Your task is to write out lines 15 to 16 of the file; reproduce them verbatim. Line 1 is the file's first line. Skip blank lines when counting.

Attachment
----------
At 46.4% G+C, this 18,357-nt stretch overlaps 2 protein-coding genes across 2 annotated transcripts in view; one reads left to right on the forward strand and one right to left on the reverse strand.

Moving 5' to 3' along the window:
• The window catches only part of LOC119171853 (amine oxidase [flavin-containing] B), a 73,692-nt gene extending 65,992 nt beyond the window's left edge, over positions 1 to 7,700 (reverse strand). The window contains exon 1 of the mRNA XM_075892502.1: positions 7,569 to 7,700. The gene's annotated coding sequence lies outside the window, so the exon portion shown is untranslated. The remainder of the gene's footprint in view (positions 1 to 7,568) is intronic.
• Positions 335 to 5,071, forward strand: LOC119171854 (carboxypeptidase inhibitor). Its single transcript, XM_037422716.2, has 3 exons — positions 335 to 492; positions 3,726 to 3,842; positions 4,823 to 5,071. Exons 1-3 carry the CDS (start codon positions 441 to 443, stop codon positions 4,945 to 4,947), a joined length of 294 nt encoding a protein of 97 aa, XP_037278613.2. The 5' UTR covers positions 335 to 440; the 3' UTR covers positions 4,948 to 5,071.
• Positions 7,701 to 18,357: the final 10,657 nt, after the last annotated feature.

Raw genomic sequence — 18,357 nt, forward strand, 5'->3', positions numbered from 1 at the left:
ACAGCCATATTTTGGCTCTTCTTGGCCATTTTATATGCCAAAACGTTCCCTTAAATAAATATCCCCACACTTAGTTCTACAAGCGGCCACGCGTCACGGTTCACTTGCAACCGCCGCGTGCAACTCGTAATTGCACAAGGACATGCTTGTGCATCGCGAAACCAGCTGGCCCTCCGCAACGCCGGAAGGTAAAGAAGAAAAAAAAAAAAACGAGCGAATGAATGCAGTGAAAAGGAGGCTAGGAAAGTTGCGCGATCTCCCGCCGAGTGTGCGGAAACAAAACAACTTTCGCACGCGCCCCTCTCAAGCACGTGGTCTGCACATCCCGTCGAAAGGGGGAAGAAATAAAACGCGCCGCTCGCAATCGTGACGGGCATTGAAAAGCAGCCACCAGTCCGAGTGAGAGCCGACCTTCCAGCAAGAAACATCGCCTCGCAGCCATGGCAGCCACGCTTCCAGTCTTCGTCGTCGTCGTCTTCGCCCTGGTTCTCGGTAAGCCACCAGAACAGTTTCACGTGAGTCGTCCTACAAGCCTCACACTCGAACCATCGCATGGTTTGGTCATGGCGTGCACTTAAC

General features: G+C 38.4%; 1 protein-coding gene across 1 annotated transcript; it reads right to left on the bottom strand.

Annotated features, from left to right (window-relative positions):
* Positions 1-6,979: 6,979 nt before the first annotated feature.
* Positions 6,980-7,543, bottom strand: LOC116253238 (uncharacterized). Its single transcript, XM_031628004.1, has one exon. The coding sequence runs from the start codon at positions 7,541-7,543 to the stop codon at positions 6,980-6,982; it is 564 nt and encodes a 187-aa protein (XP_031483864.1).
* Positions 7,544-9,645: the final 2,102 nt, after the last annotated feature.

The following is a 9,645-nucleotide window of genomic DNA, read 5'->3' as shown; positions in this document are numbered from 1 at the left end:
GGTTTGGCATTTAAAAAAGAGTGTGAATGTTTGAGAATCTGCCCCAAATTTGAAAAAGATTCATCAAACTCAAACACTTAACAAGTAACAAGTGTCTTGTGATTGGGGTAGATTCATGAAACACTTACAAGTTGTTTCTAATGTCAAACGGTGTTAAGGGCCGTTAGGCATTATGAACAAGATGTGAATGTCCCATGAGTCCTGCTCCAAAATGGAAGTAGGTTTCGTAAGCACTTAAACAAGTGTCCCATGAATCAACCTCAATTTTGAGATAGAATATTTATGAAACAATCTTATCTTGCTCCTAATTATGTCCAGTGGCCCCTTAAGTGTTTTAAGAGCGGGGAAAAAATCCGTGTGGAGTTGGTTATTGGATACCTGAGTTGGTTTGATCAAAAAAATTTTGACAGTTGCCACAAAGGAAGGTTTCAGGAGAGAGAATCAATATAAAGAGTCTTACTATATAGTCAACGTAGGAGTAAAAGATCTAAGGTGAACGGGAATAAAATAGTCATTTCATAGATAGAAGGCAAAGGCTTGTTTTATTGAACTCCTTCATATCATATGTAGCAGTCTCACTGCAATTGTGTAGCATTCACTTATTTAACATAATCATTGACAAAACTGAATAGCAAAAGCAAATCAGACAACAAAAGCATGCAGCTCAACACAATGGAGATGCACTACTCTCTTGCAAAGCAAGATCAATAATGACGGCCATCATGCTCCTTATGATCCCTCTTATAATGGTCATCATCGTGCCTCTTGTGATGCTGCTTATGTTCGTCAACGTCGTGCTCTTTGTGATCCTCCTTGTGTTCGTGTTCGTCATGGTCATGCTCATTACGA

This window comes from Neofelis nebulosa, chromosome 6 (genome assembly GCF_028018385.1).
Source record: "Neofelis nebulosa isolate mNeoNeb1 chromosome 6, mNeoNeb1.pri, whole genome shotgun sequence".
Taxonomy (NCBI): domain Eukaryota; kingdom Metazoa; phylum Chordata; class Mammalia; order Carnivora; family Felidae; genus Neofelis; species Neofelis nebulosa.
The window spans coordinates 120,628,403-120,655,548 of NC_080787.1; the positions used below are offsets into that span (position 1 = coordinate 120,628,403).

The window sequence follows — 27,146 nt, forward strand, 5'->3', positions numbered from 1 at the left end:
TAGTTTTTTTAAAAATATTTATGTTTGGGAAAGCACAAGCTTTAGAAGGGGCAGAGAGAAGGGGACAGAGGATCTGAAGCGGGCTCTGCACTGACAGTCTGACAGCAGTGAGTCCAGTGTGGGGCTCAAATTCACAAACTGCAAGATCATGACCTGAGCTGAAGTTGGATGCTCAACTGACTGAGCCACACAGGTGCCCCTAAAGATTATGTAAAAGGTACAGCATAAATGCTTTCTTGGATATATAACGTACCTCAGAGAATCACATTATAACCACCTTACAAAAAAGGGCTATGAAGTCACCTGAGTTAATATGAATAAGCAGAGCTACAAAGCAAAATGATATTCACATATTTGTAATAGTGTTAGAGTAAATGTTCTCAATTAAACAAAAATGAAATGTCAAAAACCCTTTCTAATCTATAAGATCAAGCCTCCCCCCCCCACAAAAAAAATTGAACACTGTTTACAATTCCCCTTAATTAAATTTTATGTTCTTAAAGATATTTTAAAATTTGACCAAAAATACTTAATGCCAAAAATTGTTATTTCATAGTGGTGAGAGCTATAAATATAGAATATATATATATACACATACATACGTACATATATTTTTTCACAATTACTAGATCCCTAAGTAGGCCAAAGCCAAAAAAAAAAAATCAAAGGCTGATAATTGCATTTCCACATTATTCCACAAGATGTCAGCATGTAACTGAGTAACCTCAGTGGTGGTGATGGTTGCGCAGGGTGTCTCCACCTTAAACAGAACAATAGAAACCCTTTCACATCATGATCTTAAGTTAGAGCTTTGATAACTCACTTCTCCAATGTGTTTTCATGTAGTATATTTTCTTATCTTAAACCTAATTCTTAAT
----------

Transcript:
This window comes from Neofelis nebulosa, chromosome 6 (genome assembly GCF_028018385.1).
Source record: "Neofelis nebulosa isolate mNeoNeb1 chromosome 6, mNeoNeb1.pri, whole genome shotgun sequence".